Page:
LONDON: The GSM Association – a trade body representing more than 700 GSM mobile phone operators across 217 territories and countries of the world – announced the formation of a working group to define common metrics and measurement processes for mobile advertising. Meantime in Barcelona, Spain, the planet's largest mobile manufacturer Nokia paraded Share on Ovi – a service it hopes will dominate the mobile web services market and overtake Apple's iPhone.
Using the UK market as a test-bed, the working party comprises 3, FT-Orange Group, O2 Europe, Telefonica, T-Mobile International and Vodafone Group.
Says GSMA ceo Rob Conway: "The commitment of all five UK operators to this initiative is critical for the development and future success of mobile as an advertising channel.
"The working group and the GSMA will facilitate crucial engagement between mobile operators, advertisers and agencies, to help ensure that mobile advertising realises its full potential for the benefit of all players in the ecosystem."
The aim is to provide advertisers and agencies with necessary information both on audience demographics and the effectiveness of mobile advertising.
It is expected that similar initiatives will spread to all major global markets.
The Nokia package comprises a free media-sharing service and a beefed-up handset with memory on a par with that of the recently updated iPhone.
The firm claims that Share on Ovi makes it easier to upload, manage and share photos and music in a variety of formats.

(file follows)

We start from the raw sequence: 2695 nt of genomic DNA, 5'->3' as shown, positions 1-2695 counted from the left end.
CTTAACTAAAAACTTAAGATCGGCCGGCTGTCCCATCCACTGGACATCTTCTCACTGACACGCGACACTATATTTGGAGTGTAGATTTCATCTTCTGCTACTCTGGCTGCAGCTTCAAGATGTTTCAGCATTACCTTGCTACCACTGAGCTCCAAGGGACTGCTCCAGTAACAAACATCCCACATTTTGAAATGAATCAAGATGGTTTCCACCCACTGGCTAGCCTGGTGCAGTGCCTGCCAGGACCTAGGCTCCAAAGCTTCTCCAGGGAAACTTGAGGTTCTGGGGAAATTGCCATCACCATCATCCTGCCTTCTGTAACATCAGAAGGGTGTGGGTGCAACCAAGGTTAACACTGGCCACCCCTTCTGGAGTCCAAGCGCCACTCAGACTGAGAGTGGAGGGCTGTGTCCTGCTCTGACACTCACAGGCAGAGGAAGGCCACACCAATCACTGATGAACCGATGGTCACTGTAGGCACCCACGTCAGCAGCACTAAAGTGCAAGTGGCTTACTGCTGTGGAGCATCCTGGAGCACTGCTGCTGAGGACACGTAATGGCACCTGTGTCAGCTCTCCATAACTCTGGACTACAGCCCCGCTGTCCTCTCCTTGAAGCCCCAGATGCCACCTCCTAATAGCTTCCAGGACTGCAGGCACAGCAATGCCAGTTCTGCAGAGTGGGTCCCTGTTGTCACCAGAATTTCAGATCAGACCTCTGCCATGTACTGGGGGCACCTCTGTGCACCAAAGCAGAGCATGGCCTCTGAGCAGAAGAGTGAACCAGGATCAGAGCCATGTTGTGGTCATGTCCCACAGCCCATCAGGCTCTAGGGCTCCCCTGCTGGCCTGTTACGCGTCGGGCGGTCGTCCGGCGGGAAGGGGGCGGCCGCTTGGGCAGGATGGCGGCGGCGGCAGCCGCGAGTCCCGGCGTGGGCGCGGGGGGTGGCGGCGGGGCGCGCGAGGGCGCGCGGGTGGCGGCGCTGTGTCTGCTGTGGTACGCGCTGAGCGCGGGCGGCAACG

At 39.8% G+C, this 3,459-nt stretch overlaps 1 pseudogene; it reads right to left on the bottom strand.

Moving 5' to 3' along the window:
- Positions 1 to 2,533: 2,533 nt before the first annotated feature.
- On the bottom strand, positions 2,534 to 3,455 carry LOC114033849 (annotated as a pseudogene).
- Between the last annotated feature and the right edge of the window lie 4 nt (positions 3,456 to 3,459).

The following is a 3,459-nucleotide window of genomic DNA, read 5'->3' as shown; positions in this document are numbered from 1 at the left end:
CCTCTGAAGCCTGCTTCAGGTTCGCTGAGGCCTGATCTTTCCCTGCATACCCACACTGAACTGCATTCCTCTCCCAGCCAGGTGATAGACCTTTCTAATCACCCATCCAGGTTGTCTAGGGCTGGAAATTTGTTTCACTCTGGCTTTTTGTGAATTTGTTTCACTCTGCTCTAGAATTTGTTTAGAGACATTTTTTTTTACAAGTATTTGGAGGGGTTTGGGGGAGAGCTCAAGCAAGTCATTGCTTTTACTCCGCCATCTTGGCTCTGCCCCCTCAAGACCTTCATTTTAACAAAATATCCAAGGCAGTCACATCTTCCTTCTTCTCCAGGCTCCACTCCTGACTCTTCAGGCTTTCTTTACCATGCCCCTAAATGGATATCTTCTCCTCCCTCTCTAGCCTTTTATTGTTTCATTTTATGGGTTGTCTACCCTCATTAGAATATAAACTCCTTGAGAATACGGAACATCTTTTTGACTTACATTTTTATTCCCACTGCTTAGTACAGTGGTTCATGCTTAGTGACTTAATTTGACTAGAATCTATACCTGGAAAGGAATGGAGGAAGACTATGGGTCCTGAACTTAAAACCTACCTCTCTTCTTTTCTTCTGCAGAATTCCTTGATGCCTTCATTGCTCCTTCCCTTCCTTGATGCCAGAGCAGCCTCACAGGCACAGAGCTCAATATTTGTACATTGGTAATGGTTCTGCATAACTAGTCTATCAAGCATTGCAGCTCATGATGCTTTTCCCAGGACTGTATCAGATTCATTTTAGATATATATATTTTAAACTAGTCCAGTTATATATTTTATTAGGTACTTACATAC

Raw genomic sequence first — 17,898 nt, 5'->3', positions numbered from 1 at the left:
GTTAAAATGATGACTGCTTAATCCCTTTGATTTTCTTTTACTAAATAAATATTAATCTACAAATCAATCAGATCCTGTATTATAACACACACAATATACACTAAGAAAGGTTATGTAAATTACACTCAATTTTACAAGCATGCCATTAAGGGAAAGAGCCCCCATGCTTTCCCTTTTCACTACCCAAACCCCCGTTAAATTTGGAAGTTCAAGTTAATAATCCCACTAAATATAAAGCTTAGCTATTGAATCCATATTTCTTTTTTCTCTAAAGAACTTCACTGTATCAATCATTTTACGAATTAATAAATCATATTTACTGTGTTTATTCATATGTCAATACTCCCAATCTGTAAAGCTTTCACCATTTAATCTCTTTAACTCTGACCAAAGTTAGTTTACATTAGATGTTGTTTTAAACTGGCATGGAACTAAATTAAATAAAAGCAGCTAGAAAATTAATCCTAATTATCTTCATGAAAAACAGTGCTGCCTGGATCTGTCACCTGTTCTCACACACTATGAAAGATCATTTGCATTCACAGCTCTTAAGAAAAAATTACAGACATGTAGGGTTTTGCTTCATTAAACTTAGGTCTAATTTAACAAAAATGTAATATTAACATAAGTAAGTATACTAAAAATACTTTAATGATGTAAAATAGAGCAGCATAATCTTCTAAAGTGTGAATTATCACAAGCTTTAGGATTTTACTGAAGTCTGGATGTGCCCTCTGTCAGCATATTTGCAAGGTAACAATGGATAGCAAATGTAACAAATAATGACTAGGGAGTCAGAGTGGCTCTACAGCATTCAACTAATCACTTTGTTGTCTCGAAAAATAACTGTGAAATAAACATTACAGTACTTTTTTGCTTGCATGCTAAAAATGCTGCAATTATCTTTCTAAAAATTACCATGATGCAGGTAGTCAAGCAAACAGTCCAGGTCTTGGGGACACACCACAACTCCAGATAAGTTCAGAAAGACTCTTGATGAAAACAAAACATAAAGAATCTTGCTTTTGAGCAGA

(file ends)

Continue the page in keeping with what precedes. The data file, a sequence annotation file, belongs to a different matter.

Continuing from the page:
It aspires to create an interactive social community with unlimited storage – the equivalent of a dollar-stuffed Holy Grail to most cellphone manufacturers.
Nokia's grail-bearer is the new N96, slated for launch in Q3 2008. Offering 16 gigabytes of memory (double that of its current N95 model) plus mobile broadcast TV, it will be central to Nokia's "internet experience" strategy.
Nokia ceo Olli-Pekka Kallasvuo is awash with hyperbole: "We are, in fact, redefining the internet itself as we're making it context aware and more personal," he effused. "With context, the internet becomes a medium of very immediate and personal experiences."
The iPhone apart, Nokia has but one other rival in the field: Sony Ericsson's upgraded PlayNow internet and mobile phone service. Launching mid-May, it will roll-out to thirty countries worldwide by the end of 2008.
Data sourced from M&M Europe and Wall Street Journal Online; additional content by WARC staff